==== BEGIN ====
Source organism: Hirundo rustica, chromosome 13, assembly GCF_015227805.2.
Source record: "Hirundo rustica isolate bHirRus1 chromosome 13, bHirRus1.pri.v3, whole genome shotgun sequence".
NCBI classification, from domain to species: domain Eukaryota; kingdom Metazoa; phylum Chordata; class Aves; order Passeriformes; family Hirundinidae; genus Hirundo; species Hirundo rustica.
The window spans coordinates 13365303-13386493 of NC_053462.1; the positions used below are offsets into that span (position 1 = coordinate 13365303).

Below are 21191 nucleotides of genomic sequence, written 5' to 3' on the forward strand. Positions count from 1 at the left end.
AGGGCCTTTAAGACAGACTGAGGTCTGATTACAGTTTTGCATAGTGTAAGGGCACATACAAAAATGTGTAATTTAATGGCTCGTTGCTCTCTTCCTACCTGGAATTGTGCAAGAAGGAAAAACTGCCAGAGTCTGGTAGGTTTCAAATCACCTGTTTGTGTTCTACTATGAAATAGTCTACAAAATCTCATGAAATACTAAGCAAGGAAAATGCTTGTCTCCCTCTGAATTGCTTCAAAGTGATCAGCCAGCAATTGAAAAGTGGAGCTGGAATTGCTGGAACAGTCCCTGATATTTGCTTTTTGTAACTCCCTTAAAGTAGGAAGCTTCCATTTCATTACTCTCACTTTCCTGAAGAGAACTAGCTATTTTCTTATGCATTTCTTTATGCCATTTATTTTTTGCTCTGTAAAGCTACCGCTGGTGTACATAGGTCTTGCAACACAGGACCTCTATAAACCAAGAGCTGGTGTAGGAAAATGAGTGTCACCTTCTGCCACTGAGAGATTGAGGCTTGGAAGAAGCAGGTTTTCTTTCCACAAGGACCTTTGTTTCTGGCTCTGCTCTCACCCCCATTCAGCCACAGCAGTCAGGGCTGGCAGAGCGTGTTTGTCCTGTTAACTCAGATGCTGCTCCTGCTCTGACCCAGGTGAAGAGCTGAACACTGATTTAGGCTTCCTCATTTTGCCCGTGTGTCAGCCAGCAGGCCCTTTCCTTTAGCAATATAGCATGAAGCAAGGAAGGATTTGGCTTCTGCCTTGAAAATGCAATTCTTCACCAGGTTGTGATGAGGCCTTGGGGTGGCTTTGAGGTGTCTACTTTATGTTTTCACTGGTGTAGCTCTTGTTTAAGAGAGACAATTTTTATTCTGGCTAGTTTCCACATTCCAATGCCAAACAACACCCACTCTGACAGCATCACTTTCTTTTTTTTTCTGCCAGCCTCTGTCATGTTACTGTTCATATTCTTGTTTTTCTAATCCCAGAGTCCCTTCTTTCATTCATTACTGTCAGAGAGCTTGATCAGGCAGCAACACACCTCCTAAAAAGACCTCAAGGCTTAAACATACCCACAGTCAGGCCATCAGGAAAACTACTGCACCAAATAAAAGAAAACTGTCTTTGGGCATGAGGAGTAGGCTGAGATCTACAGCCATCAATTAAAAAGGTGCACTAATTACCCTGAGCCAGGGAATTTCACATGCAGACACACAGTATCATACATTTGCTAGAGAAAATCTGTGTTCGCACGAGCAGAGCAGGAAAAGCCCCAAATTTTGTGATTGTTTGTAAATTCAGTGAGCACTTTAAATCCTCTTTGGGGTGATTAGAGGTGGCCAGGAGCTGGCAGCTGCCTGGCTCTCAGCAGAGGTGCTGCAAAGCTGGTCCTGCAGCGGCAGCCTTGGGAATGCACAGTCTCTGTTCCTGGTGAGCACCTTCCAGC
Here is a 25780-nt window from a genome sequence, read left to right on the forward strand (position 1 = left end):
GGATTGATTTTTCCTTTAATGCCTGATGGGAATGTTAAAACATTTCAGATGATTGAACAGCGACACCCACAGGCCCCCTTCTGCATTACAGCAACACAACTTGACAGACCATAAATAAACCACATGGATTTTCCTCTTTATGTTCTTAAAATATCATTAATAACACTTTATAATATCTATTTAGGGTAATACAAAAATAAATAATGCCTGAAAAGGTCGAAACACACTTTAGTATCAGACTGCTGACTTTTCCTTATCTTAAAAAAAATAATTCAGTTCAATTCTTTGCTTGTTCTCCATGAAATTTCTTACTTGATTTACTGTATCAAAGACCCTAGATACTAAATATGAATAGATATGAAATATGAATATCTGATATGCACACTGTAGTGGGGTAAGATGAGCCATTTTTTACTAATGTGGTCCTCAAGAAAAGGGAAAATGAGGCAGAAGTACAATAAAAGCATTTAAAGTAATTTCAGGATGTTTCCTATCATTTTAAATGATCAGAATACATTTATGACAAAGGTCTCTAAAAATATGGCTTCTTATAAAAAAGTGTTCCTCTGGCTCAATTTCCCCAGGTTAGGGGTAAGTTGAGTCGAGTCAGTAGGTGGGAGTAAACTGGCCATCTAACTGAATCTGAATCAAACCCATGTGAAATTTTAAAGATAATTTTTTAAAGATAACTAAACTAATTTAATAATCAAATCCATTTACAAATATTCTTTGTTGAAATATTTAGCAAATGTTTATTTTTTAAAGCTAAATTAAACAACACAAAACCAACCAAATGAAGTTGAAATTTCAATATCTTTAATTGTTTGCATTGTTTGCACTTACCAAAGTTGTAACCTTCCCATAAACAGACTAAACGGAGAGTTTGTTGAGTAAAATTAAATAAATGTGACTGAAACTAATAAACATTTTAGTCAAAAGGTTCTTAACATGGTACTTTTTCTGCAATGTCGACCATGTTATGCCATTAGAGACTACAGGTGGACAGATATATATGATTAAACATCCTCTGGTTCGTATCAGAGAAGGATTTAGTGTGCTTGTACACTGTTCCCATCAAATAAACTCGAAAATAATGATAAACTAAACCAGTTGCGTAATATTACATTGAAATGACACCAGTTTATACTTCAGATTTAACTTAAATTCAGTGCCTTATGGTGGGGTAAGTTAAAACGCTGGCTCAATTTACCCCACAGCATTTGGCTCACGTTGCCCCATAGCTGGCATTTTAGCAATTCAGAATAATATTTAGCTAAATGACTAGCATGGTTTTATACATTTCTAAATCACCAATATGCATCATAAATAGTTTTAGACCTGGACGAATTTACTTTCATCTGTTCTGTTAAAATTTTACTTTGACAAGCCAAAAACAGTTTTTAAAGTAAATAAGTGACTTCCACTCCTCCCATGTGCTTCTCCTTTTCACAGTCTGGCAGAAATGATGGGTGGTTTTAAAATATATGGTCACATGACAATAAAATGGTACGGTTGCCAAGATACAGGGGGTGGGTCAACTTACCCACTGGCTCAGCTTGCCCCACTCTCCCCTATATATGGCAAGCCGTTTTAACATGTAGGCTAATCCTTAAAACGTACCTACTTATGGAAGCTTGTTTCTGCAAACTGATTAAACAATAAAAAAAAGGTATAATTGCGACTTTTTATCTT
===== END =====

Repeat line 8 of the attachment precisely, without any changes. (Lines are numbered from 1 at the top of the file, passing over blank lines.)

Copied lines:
GGATTGATTTTTCCTTTAATGCCTGATGGGAATGTTAAAACATTTCAGATGATTGAACAGCGACACCCACAGGCCCCCTTCTGCATTACAGCAACACAACTTGACAGACCATAAATAAACCACATGGATTTTCCTCTTTATGTTCTTAAAATATCATTAATAACACTTTATAATATCTATTTAGGGTAATACAAAAATAAATAATGCCTGAAAAGGTCGAAACACACTTTAGTATCAGACTGCTGACTTTTCCTTATCTTAAAAAAAATAATTCAGTTCAATTCTTTGCTTGTTCTCCATGAAATTTCTTACTTGATTTACTGTATCAAAGACCCTAGATACTAAATATGAATAGATATGAAATATGAATATCTGATATGCACACTGTAGTGGGGTAAGATGAGCCATTTTTTACTAATGTGGTCCTCAAGAAAAGGGAAAATGAGGCAGAAGTACAATAAAAGCATTTAAAGTAATTTCAGGATGTTTCCTATCATTTTAAATGATCAGAATACATTTATGACAAAGGTCTCTAAAAATATGGCTTCTTATAAAAAAGTGTTCCTCTGGCTCAATTTCCCCAGGTTAGGGGTAAGTTGAGTCGAGTCAGTAGGTGGGAGTAAACTGGCCATCTAACTGAATCTGAATCAAACCCATGTGAAATTTTAAAGATAATTTTTTAAAGATAACTAAACTAATTTAATAATCAAATCCATTTACAAATATTCTTTGTTGAAATATTTAGCAAATGTTTATTTTTTAAAGCTAAATTAAACAACACAAAACCAACCAAATGAAGTTGAAATTTCAATATCTTTAATTGTTTGCATTGTTTGCACTTACCAAAGTTGTAACCTTCCCATAAACAGACTAAACGGAGAGTTTGTTGAGTAAAATTAAATAAATGTGACTGAAACTAATAAACATTTTAGTCAAAAGGTTCTTAACATGGTACTTTTTCTGCAATGTCGACCATGTTATGCCATTAGAGACTACAGGTGGACAGATATATATGATTAAACATCCTCTGGTTCGTATCAGAGAAGGATTTAGTGTGCTTGTACACTGTTCCCATCAAATAAACTCGAAAATAATGATAAACTAAACCAGTTGCGTAATATTACATTGAAATGACACCAGTTTATACTTCAGATTTAACTTAAATTCAGTGCCTTATGGTGGGGTAAGTTAAAACGCTGGCTCAATTTACCCCACAGCATTTGGCTCACGTTGCCCCATAGCTGGCATTTTAGCAATTCAGAATAATATTTAGCTAAATGACTAGCATGGTTTTATACATTTCTAAATCACCAATATGCATCATAAATAGTTTTAGACCTGGACGAATTTACTTTCATCTGTTCTGTTAAAATTTTACTTTGACAAGCCAAAAACAGTTTTTAAAGTAAATAAGTGACTTCCACTCCTCCCATGTGCTTCTCCTTTTCACAGTCTGGCAGAAATGATGGGTGGTTTTAAAATATATGGTCACATGACAATAAAATGGTACGGTTGCCAAGATACAGGGGGTGGGTCAACTTACCCACTGGCTCAGCTTGCCCCACTCTCCCCTATATATGGCAAGCCGTTTTAACATGTAGGCTAATCCTTAAAACGTACCTACTTATGGAAGCTTGTTTCTGCAAACTGATTAAACAATAAAAAAAAGGTATAATTGCGACTTTTTATCTT